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House Speaker Biographies

Photo credit:

"Thomas Wynne Geneology & History." Thomas Wynne Geneology & History.  www.thomaswynne.net

 

 


Photo credit:

"Thomas Wynne Geneology & History." Thomas Wynne Geneology & History.  www.thomaswynne.net

 

 

 

Thomas Wynne

Born: July 27, 1627, Caerwys, Flintshire, Wales.  Died: March 16, 1692.  Member of the Colonial Assembly: Philadelphia County, 1682-1683; Sussex County, 1688-1689.  Affiliation: Quaker, Pro-Proprietary.

Thomas Wynne was born on July 27, 1627, in Caerwys, Flintshire, Wales into a farming family.  Wynne married the former Martha Buttall in 1655 until her death in 1670, and the couple had 6 children together: Mary, Rebecca, Sydney, Hannah, Tabitha, and Jonathan.  In 1676 he married his second wife, the former Elizabeth Rowden Chorley.  Wynne was raised as an Anglican, but around the time of his first marriage, he converted to Quakerism.  Wynne began to preach around his home in Flintshire, and served 6 years of imprisonment for his religious agitation.  In 1682 Wynne and his family immigrated to Pennsylvania and settled in Philadelphia.

Wynne immediately became involved in provincial politics, and in 1682 served in the first Colonial Assembly.  Wynne and Nicholas More are identified as likely candidates to have been elected the first Speaker of the House, although no Speaker is identified in the minutes.  Since the first Speaker is not identified, Wynne is credited as being the 2nd Speaker of the Assembly, elected on March 12, 1683.  During his Speakership, Wynne was involved in establishing the rules of parliamentary procedure and rewriting William Penn’s original Frame of Government.  In 1688 he was elected to another term in the Assembly, this time from Sussex County.  During this term in the Assembly, Wynne was involved in the debate over whether the Assembly should attempt to print paper money.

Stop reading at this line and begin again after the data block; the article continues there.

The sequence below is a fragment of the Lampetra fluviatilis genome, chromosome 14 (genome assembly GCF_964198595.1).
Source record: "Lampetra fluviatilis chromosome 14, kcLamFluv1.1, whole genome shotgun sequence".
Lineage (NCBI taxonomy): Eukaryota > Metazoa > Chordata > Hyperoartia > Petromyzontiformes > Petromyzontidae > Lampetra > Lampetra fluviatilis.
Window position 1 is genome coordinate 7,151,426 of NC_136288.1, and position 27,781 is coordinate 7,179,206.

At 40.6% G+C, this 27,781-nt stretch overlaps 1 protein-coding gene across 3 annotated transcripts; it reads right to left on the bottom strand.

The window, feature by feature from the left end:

In addition to Wynne’s service in the Assembly, he served as a Provincial Court judge from 1690-1692, Attorney General of Philadelphia in 1683, justice of the peace for Philadelphia in 1684, and Sussex County justice of the peace from 1687-1691.  Wynne was one of the first Quaker emigres to Pennsylvania and remained active in his faith.  He was involved with the Philadelphia Monthly and Quarterly Meetings, and he was one of the Quakers involved in securing funding and overseeing the construction of the first Quaker Meetinghouse in Philadelphia. 

Thomas Wynne died on March 16, 1692.  He is interred at Friends Arch Street Meeting House in the city of Philadelphia, Philadelphia County, Pennsylvania.